Just How Powerful Is Your Dog's Sense of Smell?
The Dominant Sense
As humans, we take in the world mostly through our sense of sight, but dogs take in the world through their sense of smell. According to researchers, a dog's sense of smell is 10,000 to 100,000 times better than ours. James Walker, one of the people who came up with the estimate, illustrates what that would look like, comparing it to sight: "If you make the analogy to vision, what you and I can see at a third of a mile, a dog could see more than 3,000 miles away and still see as well."
How It Works
Because our noses are so weak compared to dogs', it's hard for us to fathom how they can take in so much information through their sense of smell. If you're wondering how it works, the short answer is biology. Dogs are built to inhale more air particles and be able to process them better. Dogs have about 300 million cells in their epithelium (nasal tissue) while humans have about 5 million. Additionally, the part of their brain that analyzes smells is about 40 times bigger than ours.
When we inhale through our noses, our sense of smell and breathing go through the same airway in our nose. When dogs inhale, their smell and breathing functions are separated by a fold of tissue in their nostrils. While the air that we smell enters and exits with our breath, 12% of the air that dogs inhale goes to the back of the nose, where molecules are then sent to the brain to the analyzed.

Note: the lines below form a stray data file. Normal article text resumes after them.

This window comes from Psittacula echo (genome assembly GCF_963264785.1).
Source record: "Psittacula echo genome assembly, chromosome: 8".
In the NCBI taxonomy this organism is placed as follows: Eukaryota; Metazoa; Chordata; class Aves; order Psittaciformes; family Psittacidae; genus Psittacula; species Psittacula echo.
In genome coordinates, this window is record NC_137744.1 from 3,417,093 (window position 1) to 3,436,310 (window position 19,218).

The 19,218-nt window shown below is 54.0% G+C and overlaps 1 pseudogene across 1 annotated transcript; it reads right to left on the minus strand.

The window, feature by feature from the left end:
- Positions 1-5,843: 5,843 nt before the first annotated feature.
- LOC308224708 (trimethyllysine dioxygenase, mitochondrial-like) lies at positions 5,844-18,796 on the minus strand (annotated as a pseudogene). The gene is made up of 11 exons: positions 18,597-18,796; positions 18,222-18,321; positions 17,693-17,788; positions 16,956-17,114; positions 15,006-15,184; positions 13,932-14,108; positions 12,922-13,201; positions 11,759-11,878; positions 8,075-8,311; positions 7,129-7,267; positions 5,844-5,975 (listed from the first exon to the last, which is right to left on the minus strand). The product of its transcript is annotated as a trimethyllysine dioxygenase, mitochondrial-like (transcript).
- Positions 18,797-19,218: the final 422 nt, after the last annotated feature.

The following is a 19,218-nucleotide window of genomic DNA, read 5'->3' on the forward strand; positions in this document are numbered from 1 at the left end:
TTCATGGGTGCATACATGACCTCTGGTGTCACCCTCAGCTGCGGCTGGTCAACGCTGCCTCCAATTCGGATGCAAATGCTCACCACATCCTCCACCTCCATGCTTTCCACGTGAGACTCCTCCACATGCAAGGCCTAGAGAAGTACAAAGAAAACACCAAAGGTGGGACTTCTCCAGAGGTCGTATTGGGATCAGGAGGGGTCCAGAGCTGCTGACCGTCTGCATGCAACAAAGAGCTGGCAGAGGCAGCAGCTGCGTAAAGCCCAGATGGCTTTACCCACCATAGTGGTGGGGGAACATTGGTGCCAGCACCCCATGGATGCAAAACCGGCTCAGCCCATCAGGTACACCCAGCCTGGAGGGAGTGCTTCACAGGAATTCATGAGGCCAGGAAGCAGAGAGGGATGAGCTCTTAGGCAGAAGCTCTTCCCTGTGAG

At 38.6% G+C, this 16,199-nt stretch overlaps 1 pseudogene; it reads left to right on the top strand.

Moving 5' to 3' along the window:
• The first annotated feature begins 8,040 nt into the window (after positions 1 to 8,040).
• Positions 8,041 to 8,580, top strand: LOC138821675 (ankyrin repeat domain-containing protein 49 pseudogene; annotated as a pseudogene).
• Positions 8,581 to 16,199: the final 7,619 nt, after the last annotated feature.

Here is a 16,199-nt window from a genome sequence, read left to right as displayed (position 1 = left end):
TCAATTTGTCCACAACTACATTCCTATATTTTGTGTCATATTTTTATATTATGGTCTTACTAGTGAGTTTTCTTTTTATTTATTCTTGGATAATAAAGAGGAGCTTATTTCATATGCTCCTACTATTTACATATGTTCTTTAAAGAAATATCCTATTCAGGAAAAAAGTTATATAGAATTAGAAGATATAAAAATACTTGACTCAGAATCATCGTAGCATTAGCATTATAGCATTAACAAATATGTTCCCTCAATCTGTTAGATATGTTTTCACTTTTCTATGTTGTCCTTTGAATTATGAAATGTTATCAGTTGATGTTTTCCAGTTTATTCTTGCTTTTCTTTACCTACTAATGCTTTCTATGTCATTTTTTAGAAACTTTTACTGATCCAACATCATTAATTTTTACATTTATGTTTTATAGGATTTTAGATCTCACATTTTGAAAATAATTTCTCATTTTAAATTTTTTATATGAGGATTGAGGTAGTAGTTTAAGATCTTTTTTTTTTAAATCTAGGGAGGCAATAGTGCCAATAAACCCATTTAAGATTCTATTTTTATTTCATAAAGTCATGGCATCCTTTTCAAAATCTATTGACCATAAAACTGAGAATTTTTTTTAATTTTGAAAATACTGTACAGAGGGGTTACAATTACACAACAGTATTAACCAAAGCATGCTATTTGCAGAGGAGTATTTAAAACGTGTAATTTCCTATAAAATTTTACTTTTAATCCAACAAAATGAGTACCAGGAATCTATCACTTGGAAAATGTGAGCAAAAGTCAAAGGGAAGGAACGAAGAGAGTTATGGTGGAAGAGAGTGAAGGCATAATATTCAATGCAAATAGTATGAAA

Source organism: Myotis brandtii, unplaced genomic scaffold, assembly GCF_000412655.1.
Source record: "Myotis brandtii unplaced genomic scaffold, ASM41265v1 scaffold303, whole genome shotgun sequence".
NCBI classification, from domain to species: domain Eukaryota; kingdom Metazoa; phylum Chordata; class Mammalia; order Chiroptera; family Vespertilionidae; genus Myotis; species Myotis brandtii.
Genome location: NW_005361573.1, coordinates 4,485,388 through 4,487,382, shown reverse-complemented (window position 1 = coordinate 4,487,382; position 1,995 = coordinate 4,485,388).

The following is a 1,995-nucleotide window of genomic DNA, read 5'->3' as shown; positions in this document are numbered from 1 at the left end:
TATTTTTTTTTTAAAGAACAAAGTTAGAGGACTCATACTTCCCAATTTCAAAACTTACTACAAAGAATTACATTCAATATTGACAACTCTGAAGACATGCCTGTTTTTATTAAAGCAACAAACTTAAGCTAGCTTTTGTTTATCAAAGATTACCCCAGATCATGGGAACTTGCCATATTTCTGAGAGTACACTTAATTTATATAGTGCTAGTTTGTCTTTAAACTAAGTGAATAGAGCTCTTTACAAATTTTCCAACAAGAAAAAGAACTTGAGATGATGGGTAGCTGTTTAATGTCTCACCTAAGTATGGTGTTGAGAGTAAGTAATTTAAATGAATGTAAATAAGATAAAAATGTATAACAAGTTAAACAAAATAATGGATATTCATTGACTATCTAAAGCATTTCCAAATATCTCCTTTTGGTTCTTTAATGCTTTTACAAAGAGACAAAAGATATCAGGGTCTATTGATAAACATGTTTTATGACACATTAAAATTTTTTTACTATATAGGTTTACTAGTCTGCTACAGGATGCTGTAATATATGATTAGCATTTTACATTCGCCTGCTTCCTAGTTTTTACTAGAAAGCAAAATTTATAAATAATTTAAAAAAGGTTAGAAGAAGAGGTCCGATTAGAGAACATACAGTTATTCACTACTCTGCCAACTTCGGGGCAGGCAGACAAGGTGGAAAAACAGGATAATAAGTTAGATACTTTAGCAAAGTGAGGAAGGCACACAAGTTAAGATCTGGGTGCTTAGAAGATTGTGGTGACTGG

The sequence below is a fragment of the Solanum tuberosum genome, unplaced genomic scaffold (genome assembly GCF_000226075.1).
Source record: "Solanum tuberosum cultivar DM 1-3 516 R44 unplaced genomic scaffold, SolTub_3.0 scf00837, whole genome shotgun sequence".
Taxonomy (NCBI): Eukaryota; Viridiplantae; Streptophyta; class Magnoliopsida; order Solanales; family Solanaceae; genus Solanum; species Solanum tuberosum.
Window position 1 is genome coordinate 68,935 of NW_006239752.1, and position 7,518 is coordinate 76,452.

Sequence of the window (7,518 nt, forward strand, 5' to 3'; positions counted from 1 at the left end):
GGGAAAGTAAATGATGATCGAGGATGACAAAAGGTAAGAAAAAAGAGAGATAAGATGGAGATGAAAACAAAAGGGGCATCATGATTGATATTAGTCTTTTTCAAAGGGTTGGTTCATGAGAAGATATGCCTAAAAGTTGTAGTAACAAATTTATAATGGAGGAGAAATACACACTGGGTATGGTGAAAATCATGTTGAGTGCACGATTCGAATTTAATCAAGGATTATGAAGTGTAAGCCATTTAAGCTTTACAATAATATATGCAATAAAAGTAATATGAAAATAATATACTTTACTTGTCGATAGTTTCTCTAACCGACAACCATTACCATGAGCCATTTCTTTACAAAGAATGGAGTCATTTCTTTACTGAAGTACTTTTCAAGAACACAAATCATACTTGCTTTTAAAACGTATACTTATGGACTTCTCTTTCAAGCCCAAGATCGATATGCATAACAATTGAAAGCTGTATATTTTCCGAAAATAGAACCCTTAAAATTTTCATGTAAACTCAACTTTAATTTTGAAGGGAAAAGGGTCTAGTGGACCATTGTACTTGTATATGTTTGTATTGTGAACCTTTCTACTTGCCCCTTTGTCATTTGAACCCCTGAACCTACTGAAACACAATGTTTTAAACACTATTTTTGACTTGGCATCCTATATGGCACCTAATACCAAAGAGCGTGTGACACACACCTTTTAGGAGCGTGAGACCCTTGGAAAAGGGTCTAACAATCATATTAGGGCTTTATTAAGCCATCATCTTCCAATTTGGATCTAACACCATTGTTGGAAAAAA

A dog's sense of smell is an incredibly powerful tool. Not only can they sniff out what is presently around them, but they can also tell what had been there in the past. While you might be seeing trees and an empty park on a walk, your dog might be "seeing" dogs and people that were there earlier that day. The strength of a dog’s nose has allowed us to search for and find all sorts of things, from disease to missing people
Dogs love sniffing out the world and exploring through their noses. According to the authors of “Olfaction: An Overlooked Sensory Modality in Applied Ethology and Animal Welfare,” odor impacts a dog’s behavior and wellbeing. So the next time you’re on a walk, allow your dog to sniff out their surroundings and to literally stop and smell the roses.
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